Democracy white paper shows Chinese ideological flexibility

China has picked a critical time to publish a white paper on Hong Kong’s democracy, as the country finds itself embroiled in an ideological competition with the West. On the one hand, Joe Biden’s Summit for Democracy, an event with a clear focus on countering China and Russia, had just wrapped up. China, not surprisingly, did not receive an invitation to the event; while Nathan Law Kwun-chung, a former opposition legislator who is wanted by Hong Kong police for breaching the National Security Law for Hong Kong, was invited to make a speech calling on “democratic countries” to confront China. On the other hand, Hong Kong had just completed its first Legislative Council election under the revamped electoral system introduced earlier this year. The patriotic camp took a sweeping victory but the Five Eyes and G-7 jumped quickly to attack the electoral system, claiming that it has reduced the number of directly elected seats and established a vetting process to severely restrict the choice of candidates.

Against this backdrop of ideological challenge launched by the Western powers, China is fighting back confidently and fiercely by clarifying the history of Hong Kong’s democratic development with two irrevocable historical facts: First, the British government never intended to implement democracy in Hong Kong until the city’s return to China in 1997 became inevitable. The sudden interest of the British government in “electoral reform” during the final days of the colonial rule revealed its hypocrisy, with scheming political calculations to jeopardize the governance of China over Hong Kong after 1997. Second, Beijing has been endeavoring to promote Hong Kong’s democracy step by step to avoid political destabilization. However, this process was disrupted by opposition politicians who would rather take to the streets than reach a reasonable compromise with the central government. The “Occupy Central” movement was proof of that, and it was not the only one.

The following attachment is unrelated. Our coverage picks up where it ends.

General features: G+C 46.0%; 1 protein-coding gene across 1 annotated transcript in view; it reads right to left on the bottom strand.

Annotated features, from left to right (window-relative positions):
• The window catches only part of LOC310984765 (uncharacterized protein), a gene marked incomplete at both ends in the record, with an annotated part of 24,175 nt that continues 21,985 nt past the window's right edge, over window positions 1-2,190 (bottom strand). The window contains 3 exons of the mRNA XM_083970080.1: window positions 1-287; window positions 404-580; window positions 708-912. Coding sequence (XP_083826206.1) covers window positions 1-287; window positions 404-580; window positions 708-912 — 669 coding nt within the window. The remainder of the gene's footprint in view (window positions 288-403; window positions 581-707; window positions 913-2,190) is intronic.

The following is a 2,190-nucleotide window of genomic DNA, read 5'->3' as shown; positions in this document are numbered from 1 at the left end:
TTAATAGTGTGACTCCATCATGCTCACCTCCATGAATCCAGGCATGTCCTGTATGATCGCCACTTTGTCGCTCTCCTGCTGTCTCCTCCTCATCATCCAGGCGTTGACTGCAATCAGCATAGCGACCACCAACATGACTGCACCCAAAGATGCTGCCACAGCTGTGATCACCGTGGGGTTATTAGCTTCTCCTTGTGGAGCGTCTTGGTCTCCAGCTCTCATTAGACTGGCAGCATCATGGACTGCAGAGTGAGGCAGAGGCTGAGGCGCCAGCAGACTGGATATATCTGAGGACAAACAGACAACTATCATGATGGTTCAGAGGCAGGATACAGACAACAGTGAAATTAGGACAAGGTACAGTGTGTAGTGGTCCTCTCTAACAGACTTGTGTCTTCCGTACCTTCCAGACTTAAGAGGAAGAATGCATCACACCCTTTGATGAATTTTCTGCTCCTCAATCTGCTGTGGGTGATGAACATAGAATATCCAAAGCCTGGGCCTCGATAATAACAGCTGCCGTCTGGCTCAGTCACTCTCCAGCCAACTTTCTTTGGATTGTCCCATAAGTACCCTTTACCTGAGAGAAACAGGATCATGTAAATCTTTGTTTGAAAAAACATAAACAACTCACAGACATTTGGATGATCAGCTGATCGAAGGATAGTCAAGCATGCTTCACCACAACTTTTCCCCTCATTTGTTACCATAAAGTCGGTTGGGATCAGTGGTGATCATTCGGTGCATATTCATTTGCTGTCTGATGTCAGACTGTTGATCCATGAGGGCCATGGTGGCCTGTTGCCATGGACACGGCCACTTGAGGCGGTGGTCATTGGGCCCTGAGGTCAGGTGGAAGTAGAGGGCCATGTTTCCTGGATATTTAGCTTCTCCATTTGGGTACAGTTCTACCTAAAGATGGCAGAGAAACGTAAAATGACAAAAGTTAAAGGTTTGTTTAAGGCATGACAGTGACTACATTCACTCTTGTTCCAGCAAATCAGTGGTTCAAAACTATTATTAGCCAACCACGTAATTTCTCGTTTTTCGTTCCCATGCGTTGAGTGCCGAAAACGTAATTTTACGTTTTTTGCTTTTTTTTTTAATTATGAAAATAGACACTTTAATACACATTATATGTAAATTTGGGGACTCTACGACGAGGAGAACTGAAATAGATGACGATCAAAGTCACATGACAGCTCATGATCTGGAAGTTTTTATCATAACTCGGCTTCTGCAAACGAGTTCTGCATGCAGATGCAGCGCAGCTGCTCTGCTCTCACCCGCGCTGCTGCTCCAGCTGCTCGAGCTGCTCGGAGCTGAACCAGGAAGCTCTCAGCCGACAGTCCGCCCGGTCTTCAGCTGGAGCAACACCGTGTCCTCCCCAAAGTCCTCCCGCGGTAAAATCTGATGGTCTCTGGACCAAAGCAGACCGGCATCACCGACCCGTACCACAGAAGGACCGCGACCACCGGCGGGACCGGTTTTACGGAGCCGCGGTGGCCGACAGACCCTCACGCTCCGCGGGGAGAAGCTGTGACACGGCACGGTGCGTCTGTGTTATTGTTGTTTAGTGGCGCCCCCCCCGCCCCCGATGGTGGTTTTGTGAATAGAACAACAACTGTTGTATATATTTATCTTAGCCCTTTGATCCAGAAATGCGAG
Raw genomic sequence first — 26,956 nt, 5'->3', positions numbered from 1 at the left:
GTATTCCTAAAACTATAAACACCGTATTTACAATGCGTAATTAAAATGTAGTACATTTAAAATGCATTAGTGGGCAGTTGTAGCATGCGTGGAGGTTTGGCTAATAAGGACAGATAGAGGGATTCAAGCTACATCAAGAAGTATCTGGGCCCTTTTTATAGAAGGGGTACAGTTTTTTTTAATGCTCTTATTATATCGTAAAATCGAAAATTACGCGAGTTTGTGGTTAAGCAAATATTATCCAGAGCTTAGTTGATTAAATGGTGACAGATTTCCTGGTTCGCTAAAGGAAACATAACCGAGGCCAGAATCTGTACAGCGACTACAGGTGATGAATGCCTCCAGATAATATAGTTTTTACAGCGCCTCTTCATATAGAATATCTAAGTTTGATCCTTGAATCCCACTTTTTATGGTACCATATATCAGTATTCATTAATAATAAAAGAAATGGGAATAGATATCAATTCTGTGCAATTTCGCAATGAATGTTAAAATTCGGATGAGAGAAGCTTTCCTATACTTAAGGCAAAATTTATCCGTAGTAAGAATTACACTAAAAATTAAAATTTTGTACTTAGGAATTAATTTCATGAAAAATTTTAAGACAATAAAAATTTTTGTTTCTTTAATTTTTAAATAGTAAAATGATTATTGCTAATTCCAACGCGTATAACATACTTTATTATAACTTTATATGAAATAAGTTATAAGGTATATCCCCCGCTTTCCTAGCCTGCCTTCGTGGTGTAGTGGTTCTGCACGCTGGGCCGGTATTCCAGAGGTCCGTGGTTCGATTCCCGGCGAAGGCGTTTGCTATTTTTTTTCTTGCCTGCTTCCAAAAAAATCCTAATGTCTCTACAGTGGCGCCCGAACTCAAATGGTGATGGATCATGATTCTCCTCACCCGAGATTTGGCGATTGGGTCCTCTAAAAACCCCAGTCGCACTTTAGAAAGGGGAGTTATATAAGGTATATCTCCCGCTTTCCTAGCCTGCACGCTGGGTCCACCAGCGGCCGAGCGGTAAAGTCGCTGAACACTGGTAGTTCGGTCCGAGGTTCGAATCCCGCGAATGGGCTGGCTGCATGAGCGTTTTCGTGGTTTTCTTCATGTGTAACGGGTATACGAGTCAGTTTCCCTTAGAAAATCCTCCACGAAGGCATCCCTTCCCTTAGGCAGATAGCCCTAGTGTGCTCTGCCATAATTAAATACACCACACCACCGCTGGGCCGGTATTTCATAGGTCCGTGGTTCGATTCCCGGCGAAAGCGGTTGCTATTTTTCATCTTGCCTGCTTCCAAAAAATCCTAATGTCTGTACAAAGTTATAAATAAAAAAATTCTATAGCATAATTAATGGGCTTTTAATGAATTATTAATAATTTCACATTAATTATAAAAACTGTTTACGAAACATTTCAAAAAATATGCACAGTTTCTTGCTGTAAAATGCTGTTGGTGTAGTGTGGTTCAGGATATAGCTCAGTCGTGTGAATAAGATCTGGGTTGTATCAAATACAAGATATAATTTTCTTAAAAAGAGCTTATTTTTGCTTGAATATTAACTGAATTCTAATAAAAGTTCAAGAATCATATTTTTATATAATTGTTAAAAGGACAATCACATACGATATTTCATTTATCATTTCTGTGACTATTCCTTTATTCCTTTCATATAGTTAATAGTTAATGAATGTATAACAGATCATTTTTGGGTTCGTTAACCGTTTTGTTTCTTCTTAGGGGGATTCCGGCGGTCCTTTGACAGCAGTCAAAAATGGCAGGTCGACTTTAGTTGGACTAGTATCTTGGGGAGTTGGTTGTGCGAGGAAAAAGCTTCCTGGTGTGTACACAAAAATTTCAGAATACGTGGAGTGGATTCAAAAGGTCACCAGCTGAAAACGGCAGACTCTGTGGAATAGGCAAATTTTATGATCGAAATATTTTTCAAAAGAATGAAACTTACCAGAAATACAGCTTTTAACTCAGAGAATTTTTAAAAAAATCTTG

The West loves to demand China to “respect its obligations” under the Sino-British Joint Declaration as if the declaration was meant to promote democracy in Hong Kong, which it was not. Yet as the white paper makes clear, the West has failed to realize that it was Beijing’s intention to develop democracy in Hong Kong and wrote it into the Basic Law of the Hong Kong Special Administrative Region, not the Joint Declaration. The very spirit of “one country, two systems”, a governing principle whose ingenuity eludes the arrogant West, is that the Chinese mainland and Hong Kong with different socioeconomic and historical conditions deserve to have different governing methods. The Communist Party, the ruling party of China, maintained Hong Kong’s high degree of autonomy including its political system not because it is afraid to upset the Western powers or to annoy Hong Kong’s business elite, rather, it is because the Party’s leadership has the wisdom to go beyond the narrow Western political dichotomy of “(Western) democracy is good” and “everything else is bad”. What Hong Kong needs is a political system capable of balancing popular participation and social stability, local interest and national interest, high degree of autonomy and national security. What it does not need is blindly borrowing the political system of some geographically distant Western countries with vastly different socioeconomic and historical conditions, the potential consequences of which have been thoroughly demonstrated by the situations in Afghanistan, Iraq, and many other places where the Western governing model is incompatible with local conditions and has reduced those countries to failed states. Beijing has been carefully navigating Hong Kong away from the failures for the good of both Hong Kong and the nation, while the West has been relentlessly promoting its ideology in Hong Kong out of arrogance or malign intent.